What were things like in Alaska before oil?
They were pretty tough.
Taxes were high; jobs were scarce; the economy was dicey, and the young state of Alaska was basically broke.
Still, there was an air of optimism. Alaska was finally a state and Alaskans were in charge, not federal bureaucrats.
Conditions were precarious, though.
“Alaska was a wonderful place to live, and you could leave your doors unlocked, but we needed everything, schools, hospitals, roads, sewer, water, power, docks. Mostly we did without, unless the federal government had already built it,” recalls Judy Brady, who arrived in Fairbanks in 1963 from Idaho.
She went on: “We had the highest infant death rate in the nation, and the highest incidence of TB. We had at least 2,000 high school-age rural students with no school to go to, so they just didn’t.”
Almost immediately, an infant state government faced a fiscal crisis: Federal transition payments to the state were running out and the state was $15 million short of meeting the 1962 state budget of $57 million.
Responding, the Legislature increased the personal income tax, the most significant revenue source, along with taxes on motor licenses, fuel, cigarettes and alcohol. The gap was still $3 million.
“With a small population of under 200,000, there were just too few people to raise the amount of money needed,” Brady remembers.
But the unexpected happened: The bids for the state’s first oil and gas lease sale, in Cook Inlet, were opened. One million dollars was expected. Governor Egan was hoping for $7 million. The bid totaled $14.6 million.
It was a lucky break, but the money was used up meeting the immediate budget shortfalls.
That same year, however, Alaskans demonstrated their faith, and their unity. Voters approved a statewide general obligation bond issue, Alaska’s first borrowing on credit markets, to build a state ferry system to connect coastal communities in Southeast Alaska.
There was opposition to it but it still passed, with Alaskans in all parts of the state supporting a basic infrastructure for coastal communities,” recalls Eric Wohlforth, who was in Alaska working as a financial consultant (he was to become Commissioner of Revenue in 1971).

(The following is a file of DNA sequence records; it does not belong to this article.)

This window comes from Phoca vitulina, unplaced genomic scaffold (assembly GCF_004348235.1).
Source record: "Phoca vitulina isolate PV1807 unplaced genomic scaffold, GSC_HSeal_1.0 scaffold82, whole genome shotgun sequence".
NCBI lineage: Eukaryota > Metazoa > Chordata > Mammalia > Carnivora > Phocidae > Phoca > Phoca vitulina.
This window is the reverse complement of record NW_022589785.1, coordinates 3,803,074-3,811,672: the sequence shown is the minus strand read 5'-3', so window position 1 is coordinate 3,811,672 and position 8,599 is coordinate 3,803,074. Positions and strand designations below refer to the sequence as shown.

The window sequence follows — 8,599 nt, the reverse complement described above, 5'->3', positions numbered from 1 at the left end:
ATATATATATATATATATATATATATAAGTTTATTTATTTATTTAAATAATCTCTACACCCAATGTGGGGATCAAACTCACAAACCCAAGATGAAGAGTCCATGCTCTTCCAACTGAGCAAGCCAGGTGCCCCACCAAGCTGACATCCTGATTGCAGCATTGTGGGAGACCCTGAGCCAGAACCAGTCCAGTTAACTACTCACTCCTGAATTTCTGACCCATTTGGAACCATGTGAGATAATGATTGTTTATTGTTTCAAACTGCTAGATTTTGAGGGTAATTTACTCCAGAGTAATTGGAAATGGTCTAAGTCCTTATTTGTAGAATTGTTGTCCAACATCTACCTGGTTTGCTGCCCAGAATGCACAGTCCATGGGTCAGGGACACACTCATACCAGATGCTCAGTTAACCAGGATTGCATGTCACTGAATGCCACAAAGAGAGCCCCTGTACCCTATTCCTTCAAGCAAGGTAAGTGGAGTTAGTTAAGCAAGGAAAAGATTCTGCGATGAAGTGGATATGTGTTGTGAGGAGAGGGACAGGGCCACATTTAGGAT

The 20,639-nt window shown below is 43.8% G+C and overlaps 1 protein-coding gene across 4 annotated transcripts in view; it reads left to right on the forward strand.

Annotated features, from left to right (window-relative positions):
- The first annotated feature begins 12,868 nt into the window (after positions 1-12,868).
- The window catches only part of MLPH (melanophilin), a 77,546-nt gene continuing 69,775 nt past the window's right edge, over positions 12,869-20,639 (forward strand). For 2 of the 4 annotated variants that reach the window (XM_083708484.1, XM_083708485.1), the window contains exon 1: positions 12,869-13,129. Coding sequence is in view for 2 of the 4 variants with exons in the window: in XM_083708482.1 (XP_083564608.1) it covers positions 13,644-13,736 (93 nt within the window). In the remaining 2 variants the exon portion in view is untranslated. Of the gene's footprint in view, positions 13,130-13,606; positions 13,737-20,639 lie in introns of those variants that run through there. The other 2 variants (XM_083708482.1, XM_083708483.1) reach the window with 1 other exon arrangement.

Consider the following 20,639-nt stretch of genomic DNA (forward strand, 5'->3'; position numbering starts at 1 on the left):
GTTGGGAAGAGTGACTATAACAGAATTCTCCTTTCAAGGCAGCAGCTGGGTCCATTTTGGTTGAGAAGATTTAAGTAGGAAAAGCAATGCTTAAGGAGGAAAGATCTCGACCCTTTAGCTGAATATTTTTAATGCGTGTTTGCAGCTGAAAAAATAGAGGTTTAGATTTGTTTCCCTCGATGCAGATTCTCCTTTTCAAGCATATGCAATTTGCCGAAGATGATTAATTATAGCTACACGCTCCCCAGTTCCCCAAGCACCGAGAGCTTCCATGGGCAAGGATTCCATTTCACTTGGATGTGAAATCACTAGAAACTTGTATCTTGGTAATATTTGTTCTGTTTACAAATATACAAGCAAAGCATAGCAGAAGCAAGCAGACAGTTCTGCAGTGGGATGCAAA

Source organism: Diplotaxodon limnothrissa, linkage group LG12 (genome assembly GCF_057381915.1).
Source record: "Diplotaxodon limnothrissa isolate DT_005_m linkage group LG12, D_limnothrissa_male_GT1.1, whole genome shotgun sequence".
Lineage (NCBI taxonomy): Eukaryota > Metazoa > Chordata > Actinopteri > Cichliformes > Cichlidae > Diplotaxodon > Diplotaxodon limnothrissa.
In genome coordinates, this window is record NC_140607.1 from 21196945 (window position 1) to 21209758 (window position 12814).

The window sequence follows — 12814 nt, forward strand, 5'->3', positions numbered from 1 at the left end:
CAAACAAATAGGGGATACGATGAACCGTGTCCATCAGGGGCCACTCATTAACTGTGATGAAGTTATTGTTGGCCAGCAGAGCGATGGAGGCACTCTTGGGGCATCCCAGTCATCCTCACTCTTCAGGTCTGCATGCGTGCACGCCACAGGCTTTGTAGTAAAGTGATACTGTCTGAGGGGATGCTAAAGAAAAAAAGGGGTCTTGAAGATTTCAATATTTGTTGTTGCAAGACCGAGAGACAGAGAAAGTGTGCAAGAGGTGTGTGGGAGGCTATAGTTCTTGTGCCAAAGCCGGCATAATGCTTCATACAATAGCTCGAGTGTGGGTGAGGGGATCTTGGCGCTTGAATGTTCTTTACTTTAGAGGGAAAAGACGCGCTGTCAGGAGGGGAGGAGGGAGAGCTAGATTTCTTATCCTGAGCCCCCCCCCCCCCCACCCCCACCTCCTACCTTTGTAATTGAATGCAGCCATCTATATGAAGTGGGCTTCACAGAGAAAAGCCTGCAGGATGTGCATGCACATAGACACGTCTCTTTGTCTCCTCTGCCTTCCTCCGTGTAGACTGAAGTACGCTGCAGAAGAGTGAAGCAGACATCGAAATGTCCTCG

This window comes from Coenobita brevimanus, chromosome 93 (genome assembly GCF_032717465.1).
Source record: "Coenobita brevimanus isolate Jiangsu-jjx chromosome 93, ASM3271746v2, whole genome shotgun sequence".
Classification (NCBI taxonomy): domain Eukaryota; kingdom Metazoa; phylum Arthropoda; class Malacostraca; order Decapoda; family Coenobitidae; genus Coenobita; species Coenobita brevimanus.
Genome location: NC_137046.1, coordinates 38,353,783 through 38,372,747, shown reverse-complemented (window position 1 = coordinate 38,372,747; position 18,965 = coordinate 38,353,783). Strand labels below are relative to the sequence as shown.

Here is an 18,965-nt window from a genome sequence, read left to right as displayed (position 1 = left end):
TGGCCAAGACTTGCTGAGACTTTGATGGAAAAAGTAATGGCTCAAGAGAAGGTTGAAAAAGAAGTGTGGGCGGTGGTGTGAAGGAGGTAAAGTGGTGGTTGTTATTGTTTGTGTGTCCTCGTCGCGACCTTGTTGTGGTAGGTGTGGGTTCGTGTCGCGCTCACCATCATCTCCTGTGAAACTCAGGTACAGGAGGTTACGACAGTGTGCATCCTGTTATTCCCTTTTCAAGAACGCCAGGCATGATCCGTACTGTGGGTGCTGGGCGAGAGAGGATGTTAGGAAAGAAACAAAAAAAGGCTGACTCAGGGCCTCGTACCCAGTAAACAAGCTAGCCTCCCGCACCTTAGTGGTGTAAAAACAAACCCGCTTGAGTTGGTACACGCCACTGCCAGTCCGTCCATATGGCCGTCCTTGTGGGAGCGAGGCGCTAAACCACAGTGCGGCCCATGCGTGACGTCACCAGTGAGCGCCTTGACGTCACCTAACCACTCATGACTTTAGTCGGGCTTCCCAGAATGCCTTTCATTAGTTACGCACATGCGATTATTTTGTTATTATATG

Alaska’s first governor, Bill Egan, was very worried about the budget, however. “People were beginning to wonder if statehood was such a good idea,” Wohlforth said.
The 1964 earthquake, although a disaster for Alaska, brought in a lot of federal reconstruction money and disaster aid, however. There was money for rebuilding, and it provided a lot of jobs, he said.
Education, particularly for rural areas, was a pressing issue at the time, along with jobs and how to create them, Judy Brady remembered. In 1966 Alaska voters approved a state general obligation bond issue to build regional high schools in rural communities. “Urban Alaskans supported the rural needs for high schools,” and it was sign of unity, Brady said.
As it happened, only one school, the Beltz school in Nome, was actually built. Meanwhile, urban Alaskans responded to the rural education need with volunteerism. Families in larger cities took rural high school youths into their homes so they could attend school.
The state’s economy was thin but people had faith. “There was an optimism in the air,” said Victor Fischer, a member of the 1956 constitutional convention and later a state senator. “Alaskans felt something was going to happen, although they didn’t know what.”
Alaskans assumed natural resources would provide an economic foundation, but they were thinking mostly about fishing, mining, timber or agriculture, Brady said. “Those were things Alaskans knew about. Nobody knew anything about oil.” Many pinned their hopes on a big copper discovery at Bornite, in northwest Alaska. The copper is still there.
But something big did happen, as Vic Fischer envisioned. Oil was discovered at Prudhoe Bay, in 1969. A state lease sale later that year that brought $900 million into the state treasury – a fortune at the time, and unexpected. Finally, the promise of statehood for Alaska seemed secure.
Tim Bradner is an Anchorage-based business writer.